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Abstract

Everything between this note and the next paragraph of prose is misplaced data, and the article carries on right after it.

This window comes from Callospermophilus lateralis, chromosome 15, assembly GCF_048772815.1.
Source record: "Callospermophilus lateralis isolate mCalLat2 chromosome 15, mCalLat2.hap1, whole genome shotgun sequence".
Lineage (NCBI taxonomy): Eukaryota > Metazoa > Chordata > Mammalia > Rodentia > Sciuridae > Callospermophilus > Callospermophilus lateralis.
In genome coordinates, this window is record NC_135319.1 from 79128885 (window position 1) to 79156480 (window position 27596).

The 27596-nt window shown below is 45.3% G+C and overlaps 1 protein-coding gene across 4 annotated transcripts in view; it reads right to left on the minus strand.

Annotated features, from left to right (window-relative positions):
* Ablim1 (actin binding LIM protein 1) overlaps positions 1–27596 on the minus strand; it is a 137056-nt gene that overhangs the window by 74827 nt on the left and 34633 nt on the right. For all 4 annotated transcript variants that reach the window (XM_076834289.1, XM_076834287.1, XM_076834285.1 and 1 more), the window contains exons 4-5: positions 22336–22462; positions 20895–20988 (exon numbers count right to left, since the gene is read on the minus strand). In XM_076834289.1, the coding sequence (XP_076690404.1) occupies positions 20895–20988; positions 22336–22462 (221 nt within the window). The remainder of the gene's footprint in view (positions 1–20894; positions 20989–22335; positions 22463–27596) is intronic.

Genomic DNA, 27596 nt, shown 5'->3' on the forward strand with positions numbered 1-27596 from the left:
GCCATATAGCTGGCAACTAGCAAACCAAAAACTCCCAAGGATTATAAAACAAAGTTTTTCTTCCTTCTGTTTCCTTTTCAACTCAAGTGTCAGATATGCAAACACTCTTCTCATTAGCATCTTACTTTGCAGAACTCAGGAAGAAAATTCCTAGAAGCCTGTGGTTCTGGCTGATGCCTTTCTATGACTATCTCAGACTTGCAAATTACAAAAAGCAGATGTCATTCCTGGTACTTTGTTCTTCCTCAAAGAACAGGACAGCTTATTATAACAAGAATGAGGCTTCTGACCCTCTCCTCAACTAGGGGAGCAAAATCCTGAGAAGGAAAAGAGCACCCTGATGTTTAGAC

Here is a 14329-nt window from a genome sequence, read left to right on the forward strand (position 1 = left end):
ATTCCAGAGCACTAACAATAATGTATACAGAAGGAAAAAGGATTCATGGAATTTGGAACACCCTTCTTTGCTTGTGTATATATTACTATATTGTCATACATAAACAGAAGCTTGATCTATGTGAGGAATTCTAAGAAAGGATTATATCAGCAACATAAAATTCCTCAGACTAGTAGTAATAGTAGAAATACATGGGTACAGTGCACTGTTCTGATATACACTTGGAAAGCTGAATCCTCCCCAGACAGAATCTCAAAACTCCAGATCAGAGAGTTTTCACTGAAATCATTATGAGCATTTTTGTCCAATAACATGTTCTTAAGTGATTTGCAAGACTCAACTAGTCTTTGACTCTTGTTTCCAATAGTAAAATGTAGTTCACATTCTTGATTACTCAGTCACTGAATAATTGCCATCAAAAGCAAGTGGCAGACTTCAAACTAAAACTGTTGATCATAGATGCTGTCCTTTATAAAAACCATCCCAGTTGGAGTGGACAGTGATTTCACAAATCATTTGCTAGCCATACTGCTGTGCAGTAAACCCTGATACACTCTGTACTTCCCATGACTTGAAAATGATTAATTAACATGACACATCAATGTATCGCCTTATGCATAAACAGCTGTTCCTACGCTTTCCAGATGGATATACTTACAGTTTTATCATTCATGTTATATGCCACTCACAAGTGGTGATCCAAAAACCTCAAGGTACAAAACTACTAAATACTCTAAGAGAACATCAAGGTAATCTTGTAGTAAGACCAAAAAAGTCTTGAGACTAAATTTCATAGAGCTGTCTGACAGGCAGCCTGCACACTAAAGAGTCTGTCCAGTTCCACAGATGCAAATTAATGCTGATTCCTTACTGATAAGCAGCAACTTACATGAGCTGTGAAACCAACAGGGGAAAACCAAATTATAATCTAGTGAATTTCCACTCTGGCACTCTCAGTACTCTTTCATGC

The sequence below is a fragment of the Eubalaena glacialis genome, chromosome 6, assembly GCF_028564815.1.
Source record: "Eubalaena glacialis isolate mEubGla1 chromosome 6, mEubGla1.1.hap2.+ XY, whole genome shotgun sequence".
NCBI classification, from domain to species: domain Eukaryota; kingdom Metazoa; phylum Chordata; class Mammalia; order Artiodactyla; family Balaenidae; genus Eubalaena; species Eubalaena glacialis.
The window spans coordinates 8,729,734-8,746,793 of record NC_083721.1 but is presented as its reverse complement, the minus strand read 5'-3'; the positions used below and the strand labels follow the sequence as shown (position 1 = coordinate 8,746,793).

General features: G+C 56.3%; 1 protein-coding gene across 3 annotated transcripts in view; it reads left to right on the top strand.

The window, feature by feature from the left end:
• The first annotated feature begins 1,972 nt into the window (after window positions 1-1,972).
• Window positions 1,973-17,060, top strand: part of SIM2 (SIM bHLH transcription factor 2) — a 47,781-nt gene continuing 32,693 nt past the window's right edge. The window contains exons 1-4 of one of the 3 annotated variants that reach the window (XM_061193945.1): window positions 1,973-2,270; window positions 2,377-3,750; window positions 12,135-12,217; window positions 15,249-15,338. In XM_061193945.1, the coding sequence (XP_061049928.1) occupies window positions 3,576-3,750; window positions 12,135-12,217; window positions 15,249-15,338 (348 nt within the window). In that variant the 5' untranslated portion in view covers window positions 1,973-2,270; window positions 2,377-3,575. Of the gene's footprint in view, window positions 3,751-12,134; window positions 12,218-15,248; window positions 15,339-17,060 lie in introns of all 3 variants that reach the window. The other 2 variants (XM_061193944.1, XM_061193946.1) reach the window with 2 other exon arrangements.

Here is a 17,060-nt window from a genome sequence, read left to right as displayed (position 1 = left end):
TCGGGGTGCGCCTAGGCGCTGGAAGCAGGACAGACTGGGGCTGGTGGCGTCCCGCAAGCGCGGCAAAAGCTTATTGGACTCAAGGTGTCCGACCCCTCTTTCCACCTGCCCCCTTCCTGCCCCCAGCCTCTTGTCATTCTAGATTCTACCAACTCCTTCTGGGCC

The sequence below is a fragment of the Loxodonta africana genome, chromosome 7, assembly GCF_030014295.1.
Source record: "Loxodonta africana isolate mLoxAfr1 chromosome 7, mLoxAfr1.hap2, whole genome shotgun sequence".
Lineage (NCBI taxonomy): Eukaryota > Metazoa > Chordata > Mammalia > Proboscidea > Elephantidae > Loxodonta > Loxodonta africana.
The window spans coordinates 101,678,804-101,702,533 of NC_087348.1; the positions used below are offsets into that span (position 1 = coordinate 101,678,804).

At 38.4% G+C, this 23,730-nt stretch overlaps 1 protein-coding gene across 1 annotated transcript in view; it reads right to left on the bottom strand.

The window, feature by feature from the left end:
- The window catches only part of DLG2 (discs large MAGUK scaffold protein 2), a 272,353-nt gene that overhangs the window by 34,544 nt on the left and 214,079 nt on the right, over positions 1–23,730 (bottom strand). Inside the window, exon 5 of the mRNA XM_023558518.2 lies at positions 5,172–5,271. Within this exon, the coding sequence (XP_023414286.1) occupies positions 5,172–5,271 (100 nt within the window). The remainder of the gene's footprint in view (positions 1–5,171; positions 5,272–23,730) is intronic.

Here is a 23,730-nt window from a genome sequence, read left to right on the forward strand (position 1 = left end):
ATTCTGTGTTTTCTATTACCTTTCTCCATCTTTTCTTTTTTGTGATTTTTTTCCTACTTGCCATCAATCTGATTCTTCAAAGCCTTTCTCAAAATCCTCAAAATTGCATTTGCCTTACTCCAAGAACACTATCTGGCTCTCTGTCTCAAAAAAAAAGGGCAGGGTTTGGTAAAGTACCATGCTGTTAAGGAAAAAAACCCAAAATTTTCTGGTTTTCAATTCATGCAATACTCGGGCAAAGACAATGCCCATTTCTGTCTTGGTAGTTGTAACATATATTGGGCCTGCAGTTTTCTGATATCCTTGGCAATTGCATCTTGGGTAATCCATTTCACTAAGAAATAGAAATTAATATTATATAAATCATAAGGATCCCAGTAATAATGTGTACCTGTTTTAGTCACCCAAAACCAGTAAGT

Without a liver the fractional plasma removal of free fatty acid is one third and chylomicron triglyceride one half of that in the intact rat. The intestine of the anhepatic rat converted enteral fatty acid to plasma triglyceride but was unable to do the same for plasma free fatty acid. This decrease in plasma free fatty acid removal and the inability to recycle the acid as triglyceride were, in part, responsible for the conversion of large fractions of plasma triglyceride flux to the plasma free acid in hepatectomized rats. Increased intravascular triglyceride lipolysis resulting from high circulating lipoprotein lipase concentrations and reduced plasma triglyceride removal were other factors shifting the partition of anhepatic plasma fatty-acid transport from the ester to the free. After the anhepatic plasma clearance of either free fatty acid or triglyceride, relatively more of both compounds was recovered in the lipid of actively metabolizing (heart and muscle) as opposed to storage (adipose) tissue when compared with controls. Sequential evaluations of the recovery of plasma free fatty acid and triglyceride in tissues of anhepatic rats demonstrated accumulation or storage solely in adipose tissue and only when the plasma fatty acid was in triglyceride. This observation and the large conversion of anhepatic circulating triglyceride to the free acid may, in part, explain the lack of an increase in adipose lipid with reduced hepatic mass. The data help explain the preferential use of a lipid fuel in liver disease and the difficulties in obtaining carbon storage in this condition. (HEPATOLOGY 1991;14:911–919).